Tech-powered refereeing is coming to the Atlantic League

The Atlantic League, an independent American professional baseball league, is also undergoing a high-tech makeover. It will utilise the TrackMan radar system to track a ball in motion and determine whether a pitch is a ball or a strike. The software will then relay its decision via an iPhone and earpiece to a human referee that will stand behind the catcher and enforce the rules. Brian deBrauwere, a plate umpire, says that the system still can’t be fully trusted and that he needs to be on the field to address situations in which “the system fails, it doesn’t pick a pitch up, or if it registers a pitch that’s a foot-and-a-half off the plate as a strike”.

But not everyone is impressed with this approach. Kirk Nieuwenhuis, a former professional baseball outfielder who played in Major League Baseball (MLB), says that “if the umpire still has discretion, it defeats the purpose” of introducing robot-assisted refereeing. Nonetheless, Atlantic League’s president, Rick White, says that the TrackMan system will be deployed league-wide and that it will eventually spread through other leagues, too, helping referees become more accurate and efficient.

Robots will be helping visitors and staff at the 2020 Tokyo Olympic Games

The organisers of the Tokyo 2020 Olympics and Paralympics are turning to robots, too. They plan to deploy robots across the city to help workers and attendees during the games. One of the robots is called the Human Support Robot, and it can pick up trays and baskets, while the Delivery Support Robot can carry items around. These devices, developed by carmaker Toyota, will be especially useful for wheelchair users and should hit the consumer market by 2030. Toyota’s general manager, Minoru Yamauchi, explains that “In the Tokyo Olympics, there will be many guests in wheelchairs and we would like them [to] enjoy the games without worrying about their mobility.”

The Olympics organisers will also make use of an exoskeleton called Power Assist Suit, developed by the Japanese electronics corporation Panasonic. Workers at “related facilities and airports” will wear these devices to more easily lift heavy items and baggage. According to Panasonic, this tech reduces strain and improves worker efficiency by 20 per cent. Clearly, Japan is continuing its tradition of using the Olympics to showcase cutting-edge products, as it did in the 1964 games, when it unveiled the iconic Shinkansen bullet train.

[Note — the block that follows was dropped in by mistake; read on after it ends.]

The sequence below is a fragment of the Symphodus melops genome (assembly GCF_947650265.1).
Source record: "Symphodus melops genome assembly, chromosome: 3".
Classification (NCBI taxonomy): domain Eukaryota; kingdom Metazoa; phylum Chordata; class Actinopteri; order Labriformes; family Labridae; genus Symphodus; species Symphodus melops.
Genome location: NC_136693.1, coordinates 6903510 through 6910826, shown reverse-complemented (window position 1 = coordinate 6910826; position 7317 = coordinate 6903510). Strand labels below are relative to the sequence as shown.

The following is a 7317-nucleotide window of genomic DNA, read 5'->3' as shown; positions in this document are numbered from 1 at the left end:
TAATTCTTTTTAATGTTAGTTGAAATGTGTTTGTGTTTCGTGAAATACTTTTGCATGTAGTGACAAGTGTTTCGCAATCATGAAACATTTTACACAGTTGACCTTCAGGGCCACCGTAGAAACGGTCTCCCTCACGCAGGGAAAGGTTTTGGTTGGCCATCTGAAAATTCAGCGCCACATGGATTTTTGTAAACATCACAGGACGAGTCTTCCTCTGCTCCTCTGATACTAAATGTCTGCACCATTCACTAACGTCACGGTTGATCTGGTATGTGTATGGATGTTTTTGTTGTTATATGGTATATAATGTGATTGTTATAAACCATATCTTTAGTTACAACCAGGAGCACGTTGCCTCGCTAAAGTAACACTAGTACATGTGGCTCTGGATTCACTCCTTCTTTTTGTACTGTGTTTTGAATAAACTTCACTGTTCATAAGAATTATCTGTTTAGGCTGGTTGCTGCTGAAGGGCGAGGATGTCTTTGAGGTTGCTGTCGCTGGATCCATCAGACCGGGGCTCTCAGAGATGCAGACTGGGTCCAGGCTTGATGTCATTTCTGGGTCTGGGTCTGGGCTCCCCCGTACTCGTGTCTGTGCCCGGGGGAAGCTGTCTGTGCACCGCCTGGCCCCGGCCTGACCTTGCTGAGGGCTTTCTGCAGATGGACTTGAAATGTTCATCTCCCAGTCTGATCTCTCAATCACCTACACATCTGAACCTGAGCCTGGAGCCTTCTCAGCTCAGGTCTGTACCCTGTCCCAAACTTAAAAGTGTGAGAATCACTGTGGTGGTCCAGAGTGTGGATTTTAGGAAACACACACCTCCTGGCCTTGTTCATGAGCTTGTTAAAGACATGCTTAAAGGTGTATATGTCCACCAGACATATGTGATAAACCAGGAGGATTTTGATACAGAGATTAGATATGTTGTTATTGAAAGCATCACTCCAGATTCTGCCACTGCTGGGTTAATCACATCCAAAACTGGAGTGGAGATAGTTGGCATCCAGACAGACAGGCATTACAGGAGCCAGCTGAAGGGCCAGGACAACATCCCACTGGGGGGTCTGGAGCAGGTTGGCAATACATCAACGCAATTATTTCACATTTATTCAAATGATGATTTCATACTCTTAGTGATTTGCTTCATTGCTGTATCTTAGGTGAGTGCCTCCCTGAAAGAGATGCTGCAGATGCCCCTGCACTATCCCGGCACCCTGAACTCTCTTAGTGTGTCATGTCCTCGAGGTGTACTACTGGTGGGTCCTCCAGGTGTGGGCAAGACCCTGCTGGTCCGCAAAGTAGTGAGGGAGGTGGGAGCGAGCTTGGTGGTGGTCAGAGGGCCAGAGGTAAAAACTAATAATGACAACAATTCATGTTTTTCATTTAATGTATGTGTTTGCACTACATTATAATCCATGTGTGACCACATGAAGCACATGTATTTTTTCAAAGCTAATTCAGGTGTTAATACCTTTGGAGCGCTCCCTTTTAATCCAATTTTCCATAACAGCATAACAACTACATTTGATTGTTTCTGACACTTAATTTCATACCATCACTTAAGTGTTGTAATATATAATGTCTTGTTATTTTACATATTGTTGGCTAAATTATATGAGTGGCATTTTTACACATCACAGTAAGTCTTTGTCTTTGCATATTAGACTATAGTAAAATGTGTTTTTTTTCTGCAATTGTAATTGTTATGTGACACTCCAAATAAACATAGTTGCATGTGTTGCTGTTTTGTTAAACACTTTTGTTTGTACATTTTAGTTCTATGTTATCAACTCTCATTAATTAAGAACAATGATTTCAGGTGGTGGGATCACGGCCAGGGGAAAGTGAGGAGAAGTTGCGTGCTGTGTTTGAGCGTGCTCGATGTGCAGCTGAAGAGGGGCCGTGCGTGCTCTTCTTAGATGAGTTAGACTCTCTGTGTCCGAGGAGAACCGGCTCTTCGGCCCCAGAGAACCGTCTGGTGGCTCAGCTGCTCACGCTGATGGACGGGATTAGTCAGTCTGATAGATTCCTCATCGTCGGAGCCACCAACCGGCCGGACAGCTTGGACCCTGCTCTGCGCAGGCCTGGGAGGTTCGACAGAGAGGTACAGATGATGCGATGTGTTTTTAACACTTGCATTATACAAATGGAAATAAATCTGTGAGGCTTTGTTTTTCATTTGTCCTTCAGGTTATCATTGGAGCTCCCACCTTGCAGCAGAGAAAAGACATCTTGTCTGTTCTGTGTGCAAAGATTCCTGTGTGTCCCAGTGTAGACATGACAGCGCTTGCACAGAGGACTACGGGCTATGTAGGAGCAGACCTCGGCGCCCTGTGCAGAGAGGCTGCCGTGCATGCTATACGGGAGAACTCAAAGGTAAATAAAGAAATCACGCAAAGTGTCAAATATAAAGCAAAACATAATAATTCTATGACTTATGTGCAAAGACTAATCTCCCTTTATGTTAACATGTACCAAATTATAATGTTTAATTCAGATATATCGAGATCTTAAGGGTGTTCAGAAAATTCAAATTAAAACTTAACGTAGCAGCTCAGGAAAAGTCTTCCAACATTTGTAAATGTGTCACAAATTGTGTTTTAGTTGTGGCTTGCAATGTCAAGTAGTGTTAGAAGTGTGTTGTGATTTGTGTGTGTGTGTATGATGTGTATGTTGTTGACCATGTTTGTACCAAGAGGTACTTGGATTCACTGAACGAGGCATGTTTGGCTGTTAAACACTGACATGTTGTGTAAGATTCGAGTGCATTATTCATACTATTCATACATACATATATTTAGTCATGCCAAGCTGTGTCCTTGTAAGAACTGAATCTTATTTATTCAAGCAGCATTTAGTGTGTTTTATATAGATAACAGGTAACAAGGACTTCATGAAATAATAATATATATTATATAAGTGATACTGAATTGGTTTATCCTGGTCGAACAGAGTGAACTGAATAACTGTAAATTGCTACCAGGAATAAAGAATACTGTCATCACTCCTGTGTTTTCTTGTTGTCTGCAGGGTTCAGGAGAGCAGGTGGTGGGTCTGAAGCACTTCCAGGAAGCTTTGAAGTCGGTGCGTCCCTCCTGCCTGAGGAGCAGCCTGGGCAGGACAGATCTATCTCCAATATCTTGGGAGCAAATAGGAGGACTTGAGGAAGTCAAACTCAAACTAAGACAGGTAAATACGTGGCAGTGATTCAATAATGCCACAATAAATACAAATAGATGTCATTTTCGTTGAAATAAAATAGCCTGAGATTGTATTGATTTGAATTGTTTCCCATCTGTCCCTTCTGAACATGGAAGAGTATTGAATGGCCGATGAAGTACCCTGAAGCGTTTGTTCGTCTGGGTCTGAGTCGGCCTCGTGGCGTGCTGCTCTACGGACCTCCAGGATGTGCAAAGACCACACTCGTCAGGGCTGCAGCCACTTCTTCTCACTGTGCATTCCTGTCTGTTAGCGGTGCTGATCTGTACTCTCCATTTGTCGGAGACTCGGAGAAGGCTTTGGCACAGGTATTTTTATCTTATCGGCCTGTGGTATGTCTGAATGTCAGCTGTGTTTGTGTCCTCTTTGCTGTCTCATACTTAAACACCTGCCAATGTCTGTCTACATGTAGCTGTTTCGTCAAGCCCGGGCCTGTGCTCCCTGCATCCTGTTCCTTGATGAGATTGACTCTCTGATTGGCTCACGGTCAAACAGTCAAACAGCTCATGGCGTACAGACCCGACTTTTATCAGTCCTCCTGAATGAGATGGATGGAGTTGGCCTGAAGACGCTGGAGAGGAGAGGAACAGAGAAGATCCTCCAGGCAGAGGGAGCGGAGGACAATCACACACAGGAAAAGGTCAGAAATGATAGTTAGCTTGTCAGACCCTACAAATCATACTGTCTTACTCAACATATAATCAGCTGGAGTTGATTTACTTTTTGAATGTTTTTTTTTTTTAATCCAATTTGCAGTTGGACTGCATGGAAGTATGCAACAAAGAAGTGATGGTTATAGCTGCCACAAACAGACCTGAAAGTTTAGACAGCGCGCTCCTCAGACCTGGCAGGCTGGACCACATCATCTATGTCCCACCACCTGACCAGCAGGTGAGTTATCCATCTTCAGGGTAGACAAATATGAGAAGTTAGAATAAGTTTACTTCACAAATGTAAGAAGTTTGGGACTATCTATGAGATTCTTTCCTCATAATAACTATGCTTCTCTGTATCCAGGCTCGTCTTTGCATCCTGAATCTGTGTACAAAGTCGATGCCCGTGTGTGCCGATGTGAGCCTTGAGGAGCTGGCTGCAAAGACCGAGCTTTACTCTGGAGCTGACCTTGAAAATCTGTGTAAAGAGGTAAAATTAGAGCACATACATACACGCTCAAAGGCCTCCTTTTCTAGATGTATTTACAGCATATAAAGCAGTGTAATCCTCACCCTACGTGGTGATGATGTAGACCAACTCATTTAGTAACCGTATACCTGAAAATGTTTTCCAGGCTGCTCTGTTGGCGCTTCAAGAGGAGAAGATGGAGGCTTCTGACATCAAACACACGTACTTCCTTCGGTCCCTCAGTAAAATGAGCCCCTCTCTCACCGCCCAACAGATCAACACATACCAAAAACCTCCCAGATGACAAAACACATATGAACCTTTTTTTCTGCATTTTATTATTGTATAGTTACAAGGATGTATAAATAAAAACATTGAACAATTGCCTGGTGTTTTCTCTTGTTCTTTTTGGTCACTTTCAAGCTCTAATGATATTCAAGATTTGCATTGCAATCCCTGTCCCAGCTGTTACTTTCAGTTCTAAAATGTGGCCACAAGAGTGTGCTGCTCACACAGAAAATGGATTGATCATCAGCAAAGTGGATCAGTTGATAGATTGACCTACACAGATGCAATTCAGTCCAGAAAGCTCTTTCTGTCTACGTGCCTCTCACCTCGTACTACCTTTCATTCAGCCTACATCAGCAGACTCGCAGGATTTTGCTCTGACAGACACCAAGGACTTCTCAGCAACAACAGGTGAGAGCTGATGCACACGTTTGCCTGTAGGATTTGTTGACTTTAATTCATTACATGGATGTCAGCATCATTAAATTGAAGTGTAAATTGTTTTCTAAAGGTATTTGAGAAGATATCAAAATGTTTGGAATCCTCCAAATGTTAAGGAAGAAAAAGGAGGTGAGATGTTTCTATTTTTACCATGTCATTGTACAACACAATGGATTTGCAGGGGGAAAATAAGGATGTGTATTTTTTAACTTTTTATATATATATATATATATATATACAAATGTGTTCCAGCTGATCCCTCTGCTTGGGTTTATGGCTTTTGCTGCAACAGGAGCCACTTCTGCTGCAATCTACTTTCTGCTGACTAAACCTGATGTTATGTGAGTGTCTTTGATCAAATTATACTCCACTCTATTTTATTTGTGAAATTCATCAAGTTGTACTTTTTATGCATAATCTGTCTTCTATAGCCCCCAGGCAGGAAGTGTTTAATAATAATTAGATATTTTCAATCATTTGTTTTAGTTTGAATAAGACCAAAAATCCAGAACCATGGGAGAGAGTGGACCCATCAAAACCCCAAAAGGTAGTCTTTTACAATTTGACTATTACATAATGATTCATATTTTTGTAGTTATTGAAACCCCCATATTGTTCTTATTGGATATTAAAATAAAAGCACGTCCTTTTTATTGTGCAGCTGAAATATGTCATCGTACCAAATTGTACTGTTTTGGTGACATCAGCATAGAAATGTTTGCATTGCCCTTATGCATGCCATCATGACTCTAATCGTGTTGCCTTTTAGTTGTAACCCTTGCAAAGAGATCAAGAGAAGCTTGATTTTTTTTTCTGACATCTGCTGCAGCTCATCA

Smart apps and VR tech drive fan engagement

There are many other ways to create positive fan experiences as well. The US-based startup Satisfi Labs, for example, developed an AI-driven conversational platform that interacts with users through web, mobile, SMS, social, and voice channels. It provides venue and stadium visitors with a one-stop resource for questions regarding tickets, special events, merchandising sales, game-day support, parking, bathroom wait lines, and many other issues. It’s also available in several languages and users can talk to live support if the app fails to provide an answer.

Snaptivity is another AI-powered platform that drives fan engagement. The software uses cameras placed around stadiums to catch the emotional reactions of fans in moments when their team scores or receives a goal. Then, smart algorithms recognise the fans and send them the best shots with a branded overlay and results from the game through a mobile app. Such a memorable picture can help Snaptivity’s users get more exposure on social media. And with the advent of immersive technologies, a growing number of fans can watch games at home using VR headsets. This makes them feel like they’re watching the event in person, and stadiums and clubs that enable such an experience are sure to win the hearts of their fans.

Can robots beat human players in football and basketball games?

And while most technological breakthroughs are based on sports remaining an activity performed by humans, an international scientific initiative called RoboCup has a different vision of the future. Established in 1997, this group of scientists is working to advance the state of robotics and AI so that a team of autonomous humanoid robots become capable of beating the human soccer World Cup champions by 2050. Reaching that goal isn’t easy and will require creating machines that can work as a team and run, kick, and block human players. However, the science writer Nick Thieme says that robots “lack what makes the game beautiful” and that they “have a long way to go before anyone is going to care about them or be impressed by their skills”.

A robotic basketball player developed by Toyota might just prove his point. The machine can shoot baskets from up to 3.6 metres away and has impressive accuracy. But as it stands on a platform connected by power cables, it can’t move and play defense. Most games are more than just throwing a ball, and robots have a long way to go before they can match humans on the field.

Cutting-edge technology shapes the future of the sports industry

Sports are a massive industry dominated by multi-billion-dollar professional teams and league associations. Gaining a competitive edge is crucial, and one way to do it is through tech innovation. Until now, AI and robots have proved to be excellent drivers of change and will most likely continue to be so in the years to come. Of course, not every change will ‘stick’, and fans will be the ultimate judge of what type and how much technology they want in football, basketball, or soccer matches. But if innovation leads to more exciting events, fairer referees, and fewer injuries, not many people will object to technology taking sports to a whole new level.